The tumor in Babb’s chest was large: 15 cm. It occupied the whole right side of his lung and interfered with his lung function.
“It’s a very special type of lung cancer called small cell, which is different from all non-small cell types,” Kemme said. “When it is limited to just one half of the chest like with Derek, there is maybe a 20-30% chance of a 5-year cure. It’s not the best, but there is a fighting chance. And this young kid has the most positive attitude.”
At one point, Kemme told Babb that he may have only 6-9 months to live.
Babb admitted that the diagnosis was devastating, but he immediately wanted to beat it. He leans on family and friends, including Blackburn, for support, and they’ve helped him to hold onto that optimism.
“You’ve got to stay positive,” Blackburn said. “When we first found out, another coworker was over that night, and she got home and Googled (small-cell lung cancer). Then I Googled it. I told Derek we have to figure out how to think positive about it and not about all the bad stuff I had just read. Then I told him, ‘Please don’t ever Google it.’”
Babb has always had a positive outlook on life — a trait his friends and family admire — and cancer wasn’t going to change that.
“You keep positive and positive things happen to you. As dark as it can be, you stay positive and do the right thing, things will turn around for you,” Babb said. “It is what it is, and I’m making the best out of the days I have remaining.”
The battle against lung cancer
Babb started treatment right away, with four cycles of a combination of chemotherapy and immunotherapy. It shrunk the tumor to 8 cm and his lung started functioning properly again.
Providing immunotherapy for small cell lung cancer alongside chemotherapy is a newer treatment tool, Kemme explained. Chemotherapy kills the fast-growing cancerous cells with chemicals. Immunotherapy works on the cancer in a different fashion by altering the immune system to recognize cancer, allowing the body to fight it directly.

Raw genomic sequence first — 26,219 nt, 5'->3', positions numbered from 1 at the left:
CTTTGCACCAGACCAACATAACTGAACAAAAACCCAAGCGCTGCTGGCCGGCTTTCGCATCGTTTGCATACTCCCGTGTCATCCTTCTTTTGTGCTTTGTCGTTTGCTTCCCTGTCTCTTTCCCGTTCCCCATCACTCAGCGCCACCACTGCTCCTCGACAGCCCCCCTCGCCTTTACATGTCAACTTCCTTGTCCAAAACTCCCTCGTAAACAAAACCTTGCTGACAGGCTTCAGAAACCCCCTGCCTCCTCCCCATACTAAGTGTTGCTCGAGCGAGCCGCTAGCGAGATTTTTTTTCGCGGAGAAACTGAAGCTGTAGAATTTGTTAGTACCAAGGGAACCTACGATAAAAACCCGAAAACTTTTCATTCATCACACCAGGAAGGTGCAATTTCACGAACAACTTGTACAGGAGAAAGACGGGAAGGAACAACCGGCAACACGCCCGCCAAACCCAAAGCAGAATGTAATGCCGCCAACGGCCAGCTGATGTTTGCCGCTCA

Immunotherapy does have some side effects, but nothing compared to chemotherapy, Kemme said. Those side effects don’t compound as treatment continues, so it can be used alongside chemotherapy and radiation to make those treatments more effective.
After chemo, Babb had radiation therapy. He will continue immunotherapy for the next year and in mid-December, he will have a CT scan to see if the radiation has helped.
“Even with a big and scary tumor, there is still hope that he will have a long-term response,” Kemme said.
Babb is hopeful. He feels better now, physically and mentally. He recently marked six months since his diagnosis, and is on his way to living longer than the 6-9 months that Dr. Kemme had warned about.
“I promised him I’d beat those odds,” Babb said. “It’s been six months, and I feel I’ll pass that prognosis.”
One more surprise
Inspired by Babb’s story and his love for their team, the Colorado Avalanche, with help from UCHealth, orchestrated one more surprise for Babb. Under the impression that he would be doing an interview with Altitude Sports’ Kyle Keefe, Babb joined the sports anchor via a virtual call. But Keefe had a few more surprises for Babb.
“I expected to talk with Kyle and was super excited to talk to him,” Babb said. “But then the other guys joined — that was unbelievable. It just made my day. It was just fantastic.”
Watch the surprise Kyle and the Colorado Avalanche had for Babb.
“It’s humbling,” Babb said. “It’s just been unbelievable what everyone has done at UCHealth for me, primary with my outcome, but also all this other stuff. This was a bucket list-type of experience.”